Plane Truths

Adriel Heisey takes pictures of landscapes that might as well be on other planets. Most of us have seen what the land looks like from an airplane--but not Heisey's airplane, a custom-built ultralight with a control stick that straps to his right leg. With both hands free to hold his camera, Heisey flies low and slow over remote, otherworldly locations in the Southwest, capturing geographic tricks of color, light, shadow and form that none of us will ever see through the tiny, scratched-plastic windows of a DC-10.

Heisey, who will give a multi-media presentation at the Thursday night opening of a year-long exhibit of his work at the University of Colorado-Boulder's natural history museum, says he's always had "a deep desire to be in the sky." Taking flying lessons in high school, he discovered that all the daydreams he'd had about flying when he was a child "were quite valid," and halfway through college, it became clear that he wanted to work in the sky. So Heisey scrapped his plans to become an English teacher and graduated instead from a professional pilot training program. He spent sixteen years as a flight instructor--always with a camera on board. He wanted to make paintings of aerial landscapes, he explains, and took pictures "simply as kind of a sketchbook to record fleeting scenes of interest that I would plan to later incorporate into paintings."

When Heisey moved to the Southwest in 1984 for a job as a pilot for the Navajo Nation, though, his photography really took off. "Most people don't realize that the Navajo Nation has a flight department," he says. "All the departments of the tribal government have access to three airplanes that the tribe owns, and there's a staff of pilots and maintenance people. It's very much like other corporate or executive flight operations. Sometimes we would fly tribal biologists who were tracking radio collars on bears and doing population counts on deer in the mountains, which was very rugged flying. Sometimes we would take officials into very remote places, flying a single-engine airplane that could land on virtually nothing more than wide dirt roads near the chapter house for chapter meetings. We would fly the tribal president across the country to Washington, D.C., or to meet with corporate executives in Minneapolis or Seattle."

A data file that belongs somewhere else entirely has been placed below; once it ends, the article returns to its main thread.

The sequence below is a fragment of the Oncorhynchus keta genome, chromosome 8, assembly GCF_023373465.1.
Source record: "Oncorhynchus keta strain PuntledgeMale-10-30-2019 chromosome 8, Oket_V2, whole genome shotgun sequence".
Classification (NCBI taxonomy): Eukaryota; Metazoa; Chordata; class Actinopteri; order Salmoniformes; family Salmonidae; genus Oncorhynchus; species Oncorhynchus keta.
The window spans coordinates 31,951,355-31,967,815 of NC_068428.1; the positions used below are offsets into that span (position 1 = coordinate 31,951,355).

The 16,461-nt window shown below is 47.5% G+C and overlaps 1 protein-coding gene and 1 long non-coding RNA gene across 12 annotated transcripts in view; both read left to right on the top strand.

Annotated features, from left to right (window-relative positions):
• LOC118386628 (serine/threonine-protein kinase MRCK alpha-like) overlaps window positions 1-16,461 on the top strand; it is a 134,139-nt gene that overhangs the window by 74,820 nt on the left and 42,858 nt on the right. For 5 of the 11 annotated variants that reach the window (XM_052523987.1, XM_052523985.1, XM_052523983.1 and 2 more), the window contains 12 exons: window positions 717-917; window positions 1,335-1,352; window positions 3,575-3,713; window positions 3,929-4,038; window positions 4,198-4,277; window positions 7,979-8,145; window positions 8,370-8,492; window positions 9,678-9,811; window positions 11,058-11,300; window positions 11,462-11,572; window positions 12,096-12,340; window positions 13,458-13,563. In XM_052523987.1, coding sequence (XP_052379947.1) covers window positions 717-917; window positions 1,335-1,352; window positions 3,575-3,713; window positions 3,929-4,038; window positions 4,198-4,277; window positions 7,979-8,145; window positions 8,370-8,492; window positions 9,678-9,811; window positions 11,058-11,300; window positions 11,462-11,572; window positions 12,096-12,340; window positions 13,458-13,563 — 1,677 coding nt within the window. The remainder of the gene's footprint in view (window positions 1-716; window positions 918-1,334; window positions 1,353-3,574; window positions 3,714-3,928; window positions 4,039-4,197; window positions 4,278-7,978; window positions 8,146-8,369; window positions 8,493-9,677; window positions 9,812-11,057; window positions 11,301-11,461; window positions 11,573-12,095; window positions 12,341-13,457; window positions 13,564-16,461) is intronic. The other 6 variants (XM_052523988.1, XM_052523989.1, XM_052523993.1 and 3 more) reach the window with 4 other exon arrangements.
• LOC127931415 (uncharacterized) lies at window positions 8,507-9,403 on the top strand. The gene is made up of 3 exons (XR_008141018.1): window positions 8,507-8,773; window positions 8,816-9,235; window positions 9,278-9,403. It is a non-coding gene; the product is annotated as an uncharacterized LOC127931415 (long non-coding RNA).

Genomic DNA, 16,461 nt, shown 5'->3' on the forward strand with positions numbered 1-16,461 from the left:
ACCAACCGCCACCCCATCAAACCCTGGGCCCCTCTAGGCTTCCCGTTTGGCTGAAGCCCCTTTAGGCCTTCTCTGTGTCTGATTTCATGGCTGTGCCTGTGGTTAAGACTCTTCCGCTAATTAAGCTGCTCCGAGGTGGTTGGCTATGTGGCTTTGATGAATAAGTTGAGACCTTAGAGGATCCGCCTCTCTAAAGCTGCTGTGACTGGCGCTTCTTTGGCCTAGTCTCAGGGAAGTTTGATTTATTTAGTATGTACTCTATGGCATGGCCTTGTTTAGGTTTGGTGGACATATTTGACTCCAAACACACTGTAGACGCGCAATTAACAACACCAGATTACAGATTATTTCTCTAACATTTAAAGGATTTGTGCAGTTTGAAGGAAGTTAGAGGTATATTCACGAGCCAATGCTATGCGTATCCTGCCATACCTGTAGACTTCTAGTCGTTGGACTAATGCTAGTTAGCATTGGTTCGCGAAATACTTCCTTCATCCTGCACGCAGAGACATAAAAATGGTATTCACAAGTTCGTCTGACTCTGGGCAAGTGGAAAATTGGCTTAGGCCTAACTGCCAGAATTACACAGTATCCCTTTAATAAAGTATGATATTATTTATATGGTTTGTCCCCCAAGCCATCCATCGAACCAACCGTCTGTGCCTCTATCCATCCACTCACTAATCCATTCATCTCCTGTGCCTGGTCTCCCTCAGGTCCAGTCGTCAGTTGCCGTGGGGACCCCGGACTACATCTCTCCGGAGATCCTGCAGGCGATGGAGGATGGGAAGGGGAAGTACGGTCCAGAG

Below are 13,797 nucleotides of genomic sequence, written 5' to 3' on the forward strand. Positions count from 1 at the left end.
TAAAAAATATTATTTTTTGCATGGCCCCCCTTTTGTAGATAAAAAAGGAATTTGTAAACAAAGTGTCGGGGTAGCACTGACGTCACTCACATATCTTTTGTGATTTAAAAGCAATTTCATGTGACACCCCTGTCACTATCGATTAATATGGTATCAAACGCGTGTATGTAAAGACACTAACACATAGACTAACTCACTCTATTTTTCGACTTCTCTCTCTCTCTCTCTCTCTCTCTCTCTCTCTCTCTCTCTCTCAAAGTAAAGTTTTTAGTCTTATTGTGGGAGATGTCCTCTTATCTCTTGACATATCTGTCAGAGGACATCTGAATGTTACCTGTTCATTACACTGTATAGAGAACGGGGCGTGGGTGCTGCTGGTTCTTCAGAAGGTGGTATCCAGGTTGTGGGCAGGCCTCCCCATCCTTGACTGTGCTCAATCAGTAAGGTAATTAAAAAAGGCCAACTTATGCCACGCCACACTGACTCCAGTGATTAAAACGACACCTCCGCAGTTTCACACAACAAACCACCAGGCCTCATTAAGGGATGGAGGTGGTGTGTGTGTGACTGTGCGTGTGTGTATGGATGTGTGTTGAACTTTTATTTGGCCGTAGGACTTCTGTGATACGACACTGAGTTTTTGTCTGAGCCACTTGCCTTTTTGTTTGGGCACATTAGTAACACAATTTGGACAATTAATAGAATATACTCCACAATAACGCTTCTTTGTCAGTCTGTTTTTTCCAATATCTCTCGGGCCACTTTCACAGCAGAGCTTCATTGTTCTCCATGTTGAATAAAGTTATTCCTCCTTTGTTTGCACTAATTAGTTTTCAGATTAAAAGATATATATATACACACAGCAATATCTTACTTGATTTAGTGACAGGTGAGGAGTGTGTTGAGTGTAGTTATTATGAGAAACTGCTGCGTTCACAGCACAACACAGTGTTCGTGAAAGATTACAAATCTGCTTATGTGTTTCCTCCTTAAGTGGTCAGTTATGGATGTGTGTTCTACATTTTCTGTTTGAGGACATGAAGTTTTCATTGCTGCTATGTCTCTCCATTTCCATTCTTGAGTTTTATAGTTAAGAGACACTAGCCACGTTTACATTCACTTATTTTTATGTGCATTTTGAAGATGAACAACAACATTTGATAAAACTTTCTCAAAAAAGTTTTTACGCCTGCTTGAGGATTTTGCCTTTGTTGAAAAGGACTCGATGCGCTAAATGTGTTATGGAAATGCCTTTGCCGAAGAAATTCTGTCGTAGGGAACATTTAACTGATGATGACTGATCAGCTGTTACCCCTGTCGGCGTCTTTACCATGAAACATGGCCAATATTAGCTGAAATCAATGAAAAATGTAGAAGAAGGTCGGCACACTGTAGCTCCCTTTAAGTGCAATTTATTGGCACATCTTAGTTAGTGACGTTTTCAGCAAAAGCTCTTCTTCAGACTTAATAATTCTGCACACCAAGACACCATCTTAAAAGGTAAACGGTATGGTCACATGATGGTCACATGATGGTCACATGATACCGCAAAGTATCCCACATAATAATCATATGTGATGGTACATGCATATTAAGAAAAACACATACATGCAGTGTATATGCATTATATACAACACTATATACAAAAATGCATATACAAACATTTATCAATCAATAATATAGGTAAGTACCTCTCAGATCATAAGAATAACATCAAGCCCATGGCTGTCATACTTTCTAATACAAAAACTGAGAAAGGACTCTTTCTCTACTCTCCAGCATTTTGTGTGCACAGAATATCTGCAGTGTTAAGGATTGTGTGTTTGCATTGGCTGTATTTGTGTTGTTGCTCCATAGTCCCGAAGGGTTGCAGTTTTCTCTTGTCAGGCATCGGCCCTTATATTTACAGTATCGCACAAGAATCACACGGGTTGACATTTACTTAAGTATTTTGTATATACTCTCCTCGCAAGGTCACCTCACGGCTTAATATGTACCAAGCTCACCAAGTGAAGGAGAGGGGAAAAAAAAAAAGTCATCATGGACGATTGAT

But it's clearly the exquisite, desolate beauty in and around Arizona, Utah and New Mexico's 25,000-square-mile Navajo reservation that most inspired him. "I was seeing things that were so dramatic and so pure in form--and also just the sheer quantity of what I was seeing--I began to look at photography as an end to itself," Heisey says. "I saw that I could begin to craft the photographs into the works of art that I had hoped to do as paintings." Heisey got a better camera, paid more attention to his film choices and started considering all the nuances of making photographic images. He also began "looking pretty critically at the machine, the vehicle that I was using. That's when I began looking at ultralights. I spent about a year researching the different choices--and satisfied myself that safety was pretty assured if one was careful--and built my own plane."

That particular creation is "definitely skeletal," Heisey says. "I think of it as a minimalist flying machine. That's frightening to some people, but it's also a liberation because there's really nothing about it that isn't absolutely essential. It's very simple, and those are features that I use to the greatest advantage for making art. Ultimately, the tools you use as an artist need to become transparent--they need to do their job and get out of the way of the process, and that's what this airplane does for me. In the finest moments, the plane is just part of my body. I find myself going to the places in space that I need to be to get the images that I want to make."

Heisey says he's been up over the Rockies at 15,000 feet, "but for the kind of images that I like to make--which are very intimate--generally I go to the other end of the scale, 500 feet or below, often quite less." If there's an airport nearby, Heisey will use it, but he can also take off and land on dirt roads or smooth open fields. The plane folds up, and he hauls it on a trailer to the backcountry, where he camps and flies and takes pictures for several days. The results have ended up on the cover of National Geographic and in fine-art galleries throughout the West.

"The photographs arise out of experiences that are very personal and powerful that I have in seeing the earth this way," Heisey says. "I can trace those experiences back to my earliest flights, looking down and seeing entire networks of things--and I'm thinking mainly of natural things, like stream channels--and feeling as if I was seeing something alive, something living. When you're on the ground, your perspective is limited for that kind of wholeness. But in the air, it just leaps out. It's always a special event to see the earth this way--and yet it's always there. That just kind of haunts me, and my photographs are a way of dialoguing with that mystery."

--C.J. Janovy

Mindscapes: The Aerial Photography of Adriel Heisey, through December 31 at the CU Museum of Natural History, 15th & Broadway, Boulder; opening reception January 28, 7-9 p.m., 303-492-6892.

 
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